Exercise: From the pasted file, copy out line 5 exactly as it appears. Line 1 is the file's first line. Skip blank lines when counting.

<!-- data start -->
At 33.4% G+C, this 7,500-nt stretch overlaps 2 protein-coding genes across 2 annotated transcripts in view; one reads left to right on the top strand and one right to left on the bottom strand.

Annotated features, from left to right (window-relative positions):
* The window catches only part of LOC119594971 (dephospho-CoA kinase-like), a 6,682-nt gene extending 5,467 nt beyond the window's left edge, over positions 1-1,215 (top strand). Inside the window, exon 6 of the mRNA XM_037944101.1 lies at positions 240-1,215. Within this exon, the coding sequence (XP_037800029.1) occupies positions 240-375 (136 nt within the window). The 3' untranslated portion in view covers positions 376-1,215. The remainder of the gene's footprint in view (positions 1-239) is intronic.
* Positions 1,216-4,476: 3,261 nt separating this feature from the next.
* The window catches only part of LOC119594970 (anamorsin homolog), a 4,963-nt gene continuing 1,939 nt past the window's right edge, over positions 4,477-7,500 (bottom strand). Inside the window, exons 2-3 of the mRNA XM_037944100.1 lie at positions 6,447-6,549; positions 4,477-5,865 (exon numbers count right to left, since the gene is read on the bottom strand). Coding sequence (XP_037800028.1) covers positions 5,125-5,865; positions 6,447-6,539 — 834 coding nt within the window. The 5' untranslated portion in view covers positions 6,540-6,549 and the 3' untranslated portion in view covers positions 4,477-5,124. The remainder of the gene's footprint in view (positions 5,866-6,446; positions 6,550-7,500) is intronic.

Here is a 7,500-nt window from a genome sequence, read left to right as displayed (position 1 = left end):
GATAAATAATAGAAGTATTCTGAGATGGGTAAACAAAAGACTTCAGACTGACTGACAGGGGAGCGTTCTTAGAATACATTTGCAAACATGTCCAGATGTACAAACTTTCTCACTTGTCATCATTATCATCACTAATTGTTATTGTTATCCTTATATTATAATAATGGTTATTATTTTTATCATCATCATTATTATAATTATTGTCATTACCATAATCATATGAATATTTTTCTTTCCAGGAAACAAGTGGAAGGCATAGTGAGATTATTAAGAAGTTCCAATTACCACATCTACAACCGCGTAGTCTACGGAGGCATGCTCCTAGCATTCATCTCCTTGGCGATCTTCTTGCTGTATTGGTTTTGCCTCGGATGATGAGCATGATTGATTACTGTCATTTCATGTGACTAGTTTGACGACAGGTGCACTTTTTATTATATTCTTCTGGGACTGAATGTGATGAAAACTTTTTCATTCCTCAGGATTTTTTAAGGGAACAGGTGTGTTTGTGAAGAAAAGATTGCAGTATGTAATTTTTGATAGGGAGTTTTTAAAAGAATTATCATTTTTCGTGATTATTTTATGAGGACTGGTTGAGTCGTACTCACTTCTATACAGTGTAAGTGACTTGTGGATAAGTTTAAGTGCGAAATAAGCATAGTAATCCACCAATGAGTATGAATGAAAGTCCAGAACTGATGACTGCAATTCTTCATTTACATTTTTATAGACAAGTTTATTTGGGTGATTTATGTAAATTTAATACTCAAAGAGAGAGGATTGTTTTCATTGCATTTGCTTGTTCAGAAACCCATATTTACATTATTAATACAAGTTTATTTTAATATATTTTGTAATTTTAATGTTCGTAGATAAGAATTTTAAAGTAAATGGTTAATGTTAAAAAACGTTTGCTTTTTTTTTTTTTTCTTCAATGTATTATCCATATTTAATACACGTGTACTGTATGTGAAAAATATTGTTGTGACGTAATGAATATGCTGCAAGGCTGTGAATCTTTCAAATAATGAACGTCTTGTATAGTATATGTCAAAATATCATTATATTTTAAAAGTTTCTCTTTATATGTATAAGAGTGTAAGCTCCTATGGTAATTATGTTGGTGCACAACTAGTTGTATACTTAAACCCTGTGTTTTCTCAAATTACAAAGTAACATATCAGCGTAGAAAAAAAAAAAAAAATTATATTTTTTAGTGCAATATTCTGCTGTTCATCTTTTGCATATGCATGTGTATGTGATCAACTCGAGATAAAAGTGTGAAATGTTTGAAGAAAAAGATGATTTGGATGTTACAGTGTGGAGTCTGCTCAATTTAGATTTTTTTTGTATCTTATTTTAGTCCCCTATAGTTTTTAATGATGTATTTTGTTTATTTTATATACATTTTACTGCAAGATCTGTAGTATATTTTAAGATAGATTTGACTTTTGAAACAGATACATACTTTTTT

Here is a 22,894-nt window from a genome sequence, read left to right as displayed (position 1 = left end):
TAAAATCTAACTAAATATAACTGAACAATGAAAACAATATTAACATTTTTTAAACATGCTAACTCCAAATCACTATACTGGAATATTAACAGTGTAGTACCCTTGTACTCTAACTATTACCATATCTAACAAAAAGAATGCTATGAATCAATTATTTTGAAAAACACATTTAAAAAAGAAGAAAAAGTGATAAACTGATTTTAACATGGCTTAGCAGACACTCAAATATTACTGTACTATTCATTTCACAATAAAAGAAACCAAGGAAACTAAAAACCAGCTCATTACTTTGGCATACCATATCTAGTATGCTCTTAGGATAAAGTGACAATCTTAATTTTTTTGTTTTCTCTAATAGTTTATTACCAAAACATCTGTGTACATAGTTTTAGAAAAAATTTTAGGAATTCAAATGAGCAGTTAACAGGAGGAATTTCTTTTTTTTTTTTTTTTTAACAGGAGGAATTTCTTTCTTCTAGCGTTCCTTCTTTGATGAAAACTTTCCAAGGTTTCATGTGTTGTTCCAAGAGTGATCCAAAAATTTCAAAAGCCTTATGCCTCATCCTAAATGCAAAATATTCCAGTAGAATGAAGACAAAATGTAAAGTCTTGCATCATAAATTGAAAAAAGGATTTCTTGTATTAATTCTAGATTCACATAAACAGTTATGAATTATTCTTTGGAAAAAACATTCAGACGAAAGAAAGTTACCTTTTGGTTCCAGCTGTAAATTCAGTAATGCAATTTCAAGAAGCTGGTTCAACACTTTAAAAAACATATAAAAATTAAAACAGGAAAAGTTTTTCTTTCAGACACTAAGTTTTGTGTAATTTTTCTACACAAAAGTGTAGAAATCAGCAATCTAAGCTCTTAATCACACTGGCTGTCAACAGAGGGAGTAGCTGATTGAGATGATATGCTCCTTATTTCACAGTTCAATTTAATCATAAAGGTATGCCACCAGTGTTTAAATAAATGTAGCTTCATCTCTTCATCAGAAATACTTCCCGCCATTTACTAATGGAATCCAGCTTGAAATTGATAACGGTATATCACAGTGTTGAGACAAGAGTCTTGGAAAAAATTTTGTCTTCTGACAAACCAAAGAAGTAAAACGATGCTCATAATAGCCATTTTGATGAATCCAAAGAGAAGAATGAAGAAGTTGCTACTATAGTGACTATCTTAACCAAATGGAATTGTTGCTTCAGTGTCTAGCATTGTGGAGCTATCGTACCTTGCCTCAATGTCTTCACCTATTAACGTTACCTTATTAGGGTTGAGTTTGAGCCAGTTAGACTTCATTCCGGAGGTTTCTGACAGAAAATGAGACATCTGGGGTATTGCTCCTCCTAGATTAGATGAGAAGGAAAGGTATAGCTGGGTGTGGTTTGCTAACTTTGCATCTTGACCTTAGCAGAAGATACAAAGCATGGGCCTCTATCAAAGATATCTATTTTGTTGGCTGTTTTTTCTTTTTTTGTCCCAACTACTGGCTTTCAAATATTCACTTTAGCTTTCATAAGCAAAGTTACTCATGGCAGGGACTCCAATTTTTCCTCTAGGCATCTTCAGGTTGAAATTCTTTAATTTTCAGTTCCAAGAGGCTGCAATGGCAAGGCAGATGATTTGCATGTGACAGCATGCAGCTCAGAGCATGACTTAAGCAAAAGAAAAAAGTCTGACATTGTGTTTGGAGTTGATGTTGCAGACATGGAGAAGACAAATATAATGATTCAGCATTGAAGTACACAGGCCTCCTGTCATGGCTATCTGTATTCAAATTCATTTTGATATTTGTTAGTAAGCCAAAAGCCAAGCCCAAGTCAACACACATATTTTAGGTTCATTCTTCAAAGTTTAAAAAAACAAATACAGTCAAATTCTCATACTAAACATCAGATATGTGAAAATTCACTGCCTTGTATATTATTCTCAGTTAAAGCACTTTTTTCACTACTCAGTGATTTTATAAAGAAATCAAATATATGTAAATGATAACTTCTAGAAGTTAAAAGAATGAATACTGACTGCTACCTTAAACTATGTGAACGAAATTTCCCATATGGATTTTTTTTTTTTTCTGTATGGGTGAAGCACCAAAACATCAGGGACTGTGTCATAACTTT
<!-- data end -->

* The window catches only part of LOC119594970 (anamorsin homolog), a 4,963-nt gene continuing 1,939 nt past the window's right edge, over positions 4,477-7,500 (bottom strand). Inside the window, exons 2-3 of the mRNA XM_037944100.1 lie at positions 6,447-6,549; positions 4,477-5,865 (exon numbers count right to left, since the gene is read on the bottom strand). Coding sequence (XP_037800028.1) covers positions 5,125-5,865; positions 6,447-6,539 — 834 coding nt within the window. The 5' untranslated portion in view covers positions 6,540-6,549 and the 3' untranslated portion in view covers positions 4,477-5,124. The remainder of the gene's footprint in view (positions 5,866-6,446; positions 6,550-7,500) is intronic.